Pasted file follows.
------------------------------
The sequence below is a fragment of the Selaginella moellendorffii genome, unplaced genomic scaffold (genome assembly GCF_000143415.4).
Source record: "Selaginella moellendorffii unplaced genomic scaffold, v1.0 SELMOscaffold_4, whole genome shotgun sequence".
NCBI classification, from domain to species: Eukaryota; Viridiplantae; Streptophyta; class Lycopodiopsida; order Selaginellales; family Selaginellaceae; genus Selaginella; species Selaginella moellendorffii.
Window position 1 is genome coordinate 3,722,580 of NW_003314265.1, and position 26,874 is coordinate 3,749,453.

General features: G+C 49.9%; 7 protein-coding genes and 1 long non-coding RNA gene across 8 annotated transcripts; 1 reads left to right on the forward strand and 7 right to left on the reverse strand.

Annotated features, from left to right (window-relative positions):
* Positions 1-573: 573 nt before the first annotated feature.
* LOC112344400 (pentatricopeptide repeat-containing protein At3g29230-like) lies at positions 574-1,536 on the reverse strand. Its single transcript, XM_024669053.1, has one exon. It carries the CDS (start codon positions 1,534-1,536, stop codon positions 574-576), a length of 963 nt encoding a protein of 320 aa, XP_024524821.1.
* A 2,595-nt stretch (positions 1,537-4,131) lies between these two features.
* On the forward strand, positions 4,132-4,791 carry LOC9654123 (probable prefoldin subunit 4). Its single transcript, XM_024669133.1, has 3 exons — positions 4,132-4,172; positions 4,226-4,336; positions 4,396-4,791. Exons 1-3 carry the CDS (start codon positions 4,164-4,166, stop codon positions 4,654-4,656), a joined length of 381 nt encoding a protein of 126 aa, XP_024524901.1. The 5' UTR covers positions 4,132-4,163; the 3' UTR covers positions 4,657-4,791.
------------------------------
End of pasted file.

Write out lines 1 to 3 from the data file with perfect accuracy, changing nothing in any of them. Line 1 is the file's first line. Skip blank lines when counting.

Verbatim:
The sequence below is a fragment of the Selaginella moellendorffii genome, unplaced genomic scaffold (genome assembly GCF_000143415.4).
Source record: "Selaginella moellendorffii unplaced genomic scaffold, v1.0 SELMOscaffold_4, whole genome shotgun sequence".
NCBI classification, from domain to species: Eukaryota; Viridiplantae; Streptophyta; class Lycopodiopsida; order Selaginellales; family Selaginellaceae; genus Selaginella; species Selaginella moellendorffii.